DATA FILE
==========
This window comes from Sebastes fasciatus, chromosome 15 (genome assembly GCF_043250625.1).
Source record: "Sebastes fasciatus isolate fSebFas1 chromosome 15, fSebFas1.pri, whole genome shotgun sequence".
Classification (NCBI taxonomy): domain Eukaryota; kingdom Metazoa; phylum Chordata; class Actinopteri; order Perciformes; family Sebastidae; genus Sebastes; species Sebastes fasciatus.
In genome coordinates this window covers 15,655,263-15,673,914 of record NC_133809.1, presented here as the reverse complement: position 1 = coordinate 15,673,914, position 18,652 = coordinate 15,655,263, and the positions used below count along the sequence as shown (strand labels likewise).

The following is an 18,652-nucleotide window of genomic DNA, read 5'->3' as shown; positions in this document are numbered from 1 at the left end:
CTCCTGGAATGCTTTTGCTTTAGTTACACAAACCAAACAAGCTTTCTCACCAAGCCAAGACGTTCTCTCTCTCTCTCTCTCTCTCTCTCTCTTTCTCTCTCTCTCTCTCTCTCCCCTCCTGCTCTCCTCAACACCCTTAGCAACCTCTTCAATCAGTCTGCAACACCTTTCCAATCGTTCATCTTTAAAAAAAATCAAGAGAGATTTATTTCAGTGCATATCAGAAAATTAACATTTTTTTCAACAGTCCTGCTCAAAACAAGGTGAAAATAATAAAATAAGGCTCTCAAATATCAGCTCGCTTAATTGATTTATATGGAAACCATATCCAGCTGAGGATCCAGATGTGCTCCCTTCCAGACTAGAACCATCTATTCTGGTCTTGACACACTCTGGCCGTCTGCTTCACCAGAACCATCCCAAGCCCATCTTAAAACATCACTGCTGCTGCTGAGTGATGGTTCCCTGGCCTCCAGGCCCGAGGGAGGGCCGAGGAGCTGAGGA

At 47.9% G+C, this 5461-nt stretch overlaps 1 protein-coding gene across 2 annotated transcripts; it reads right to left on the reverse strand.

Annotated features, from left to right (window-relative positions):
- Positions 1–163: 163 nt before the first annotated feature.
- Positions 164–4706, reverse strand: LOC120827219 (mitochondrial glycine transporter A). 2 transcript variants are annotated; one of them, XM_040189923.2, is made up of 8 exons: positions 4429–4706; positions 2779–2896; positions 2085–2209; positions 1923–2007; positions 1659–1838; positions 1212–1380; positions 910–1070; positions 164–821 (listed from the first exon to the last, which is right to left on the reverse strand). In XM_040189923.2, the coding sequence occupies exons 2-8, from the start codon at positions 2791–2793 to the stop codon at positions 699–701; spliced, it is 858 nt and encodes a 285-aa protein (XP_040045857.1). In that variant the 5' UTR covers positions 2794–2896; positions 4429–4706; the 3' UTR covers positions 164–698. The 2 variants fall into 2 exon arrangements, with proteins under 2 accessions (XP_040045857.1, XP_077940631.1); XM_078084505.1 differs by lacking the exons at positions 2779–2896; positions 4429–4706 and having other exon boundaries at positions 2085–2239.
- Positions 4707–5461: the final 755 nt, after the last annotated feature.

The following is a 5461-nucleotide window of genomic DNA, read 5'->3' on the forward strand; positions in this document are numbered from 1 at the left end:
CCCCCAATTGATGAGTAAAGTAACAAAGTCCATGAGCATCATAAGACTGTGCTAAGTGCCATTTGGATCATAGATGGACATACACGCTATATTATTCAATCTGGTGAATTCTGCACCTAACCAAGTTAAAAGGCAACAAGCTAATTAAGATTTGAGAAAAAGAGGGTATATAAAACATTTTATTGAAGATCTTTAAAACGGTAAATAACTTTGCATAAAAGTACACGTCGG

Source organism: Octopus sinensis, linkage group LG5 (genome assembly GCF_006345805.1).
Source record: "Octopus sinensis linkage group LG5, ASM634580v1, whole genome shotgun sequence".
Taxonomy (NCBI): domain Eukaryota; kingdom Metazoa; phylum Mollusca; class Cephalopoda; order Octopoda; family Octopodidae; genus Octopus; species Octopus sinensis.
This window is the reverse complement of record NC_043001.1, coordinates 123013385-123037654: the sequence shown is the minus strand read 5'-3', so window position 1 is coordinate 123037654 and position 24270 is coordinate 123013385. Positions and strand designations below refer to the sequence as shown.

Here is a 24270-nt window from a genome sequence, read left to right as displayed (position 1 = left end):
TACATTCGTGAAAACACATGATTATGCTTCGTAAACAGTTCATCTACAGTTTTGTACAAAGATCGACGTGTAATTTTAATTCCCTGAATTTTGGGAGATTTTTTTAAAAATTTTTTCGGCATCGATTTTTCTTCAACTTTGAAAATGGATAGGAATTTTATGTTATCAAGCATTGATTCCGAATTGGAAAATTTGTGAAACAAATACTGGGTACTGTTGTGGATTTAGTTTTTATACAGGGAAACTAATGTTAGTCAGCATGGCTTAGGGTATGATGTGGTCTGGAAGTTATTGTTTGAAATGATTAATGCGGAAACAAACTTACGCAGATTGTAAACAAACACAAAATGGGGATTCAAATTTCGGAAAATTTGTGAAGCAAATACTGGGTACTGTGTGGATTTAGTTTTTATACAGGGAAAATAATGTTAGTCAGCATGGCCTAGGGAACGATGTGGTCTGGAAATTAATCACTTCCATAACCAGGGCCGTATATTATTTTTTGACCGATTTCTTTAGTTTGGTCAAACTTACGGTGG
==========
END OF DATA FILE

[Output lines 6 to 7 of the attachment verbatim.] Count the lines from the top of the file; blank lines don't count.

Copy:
CTCCTGGAATGCTTTTGCTTTAGTTACACAAACCAAACAAGCTTTCTCACCAAGCCAAGACGTTCTCTCTCTCTCTCTCTCTCTCTCTCTCTTTCTCTCTCTCTCTCTCTCTCCCCTCCTGCTCTCCTCAACACCCTTAGCAACCTCTTCAATCAGTCTGCAACACCTTTCCAATCGTTCATCTTTAAAAAAAATCAAGAGAGATTTATTTCAGTGCATATCAGAAAATTAACATTTTTTTCAACAGTCCTGCTCAAAACAAGGTGAAAATAATAAAATAAGGCTCTCAAATATCAGCTCGCTTAATTGATTTATATGGAAACCATATCCAGCTGAGGATCCAGATGTGCTCCCTTCCAGACTAGAACCATCTATTCTGGTCTTGACACACTCTGGCCGTCTGCTTCACCAGAACCATCCCAAGCCCATCTTAAAACATCACTGCTGCTGCTGAGTGATGGTTCCCTGGCCTCCAGGCCCGAGGGAGGGCCGAGGAGCTGAGGA

At 47.9% G+C, this 5461-nt stretch overlaps 1 protein-coding gene across 2 annotated transcripts; it reads right to left on the reverse strand.